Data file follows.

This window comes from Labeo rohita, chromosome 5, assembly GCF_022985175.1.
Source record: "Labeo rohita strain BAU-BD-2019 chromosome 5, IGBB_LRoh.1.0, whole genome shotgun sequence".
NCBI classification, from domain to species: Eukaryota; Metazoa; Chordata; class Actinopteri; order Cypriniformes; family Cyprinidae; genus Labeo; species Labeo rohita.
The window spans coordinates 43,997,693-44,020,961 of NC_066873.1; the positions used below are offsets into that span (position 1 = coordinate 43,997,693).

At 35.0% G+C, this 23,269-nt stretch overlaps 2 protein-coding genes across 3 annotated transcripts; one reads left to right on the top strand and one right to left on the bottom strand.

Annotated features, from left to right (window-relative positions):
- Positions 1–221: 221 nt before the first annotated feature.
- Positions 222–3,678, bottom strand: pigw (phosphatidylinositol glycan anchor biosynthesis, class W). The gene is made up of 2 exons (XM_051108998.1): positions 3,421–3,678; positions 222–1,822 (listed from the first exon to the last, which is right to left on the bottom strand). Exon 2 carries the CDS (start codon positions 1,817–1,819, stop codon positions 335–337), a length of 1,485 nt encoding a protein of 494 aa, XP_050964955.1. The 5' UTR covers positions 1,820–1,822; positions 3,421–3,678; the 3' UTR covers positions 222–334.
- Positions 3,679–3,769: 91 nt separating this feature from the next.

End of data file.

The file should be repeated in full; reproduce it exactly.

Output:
This window comes from Labeo rohita, chromosome 5, assembly GCF_022985175.1.
Source record: "Labeo rohita strain BAU-BD-2019 chromosome 5, IGBB_LRoh.1.0, whole genome shotgun sequence".
NCBI classification, from domain to species: Eukaryota; Metazoa; Chordata; class Actinopteri; order Cypriniformes; family Cyprinidae; genus Labeo; species Labeo rohita.
The window spans coordinates 43,997,693-44,020,961 of NC_066873.1; the positions used below are offsets into that span (position 1 = coordinate 43,997,693).

At 35.0% G+C, this 23,269-nt stretch overlaps 2 protein-coding genes across 3 annotated transcripts; one reads left to right on the top strand and one right to left on the bottom strand.

Annotated features, from left to right (window-relative positions):
- Positions 1–221: 221 nt before the first annotated feature.
- Positions 222–3,678, bottom strand: pigw (phosphatidylinositol glycan anchor biosynthesis, class W). The gene is made up of 2 exons (XM_051108998.1): positions 3,421–3,678; positions 222–1,822 (listed from the first exon to the last, which is right to left on the bottom strand). Exon 2 carries the CDS (start codon positions 1,817–1,819, stop codon positions 335–337), a length of 1,485 nt encoding a protein of 494 aa, XP_050964955.1. The 5' UTR covers positions 1,820–1,822; positions 3,421–3,678; the 3' UTR covers positions 222–334.
- Positions 3,679–3,769: 91 nt separating this feature from the next.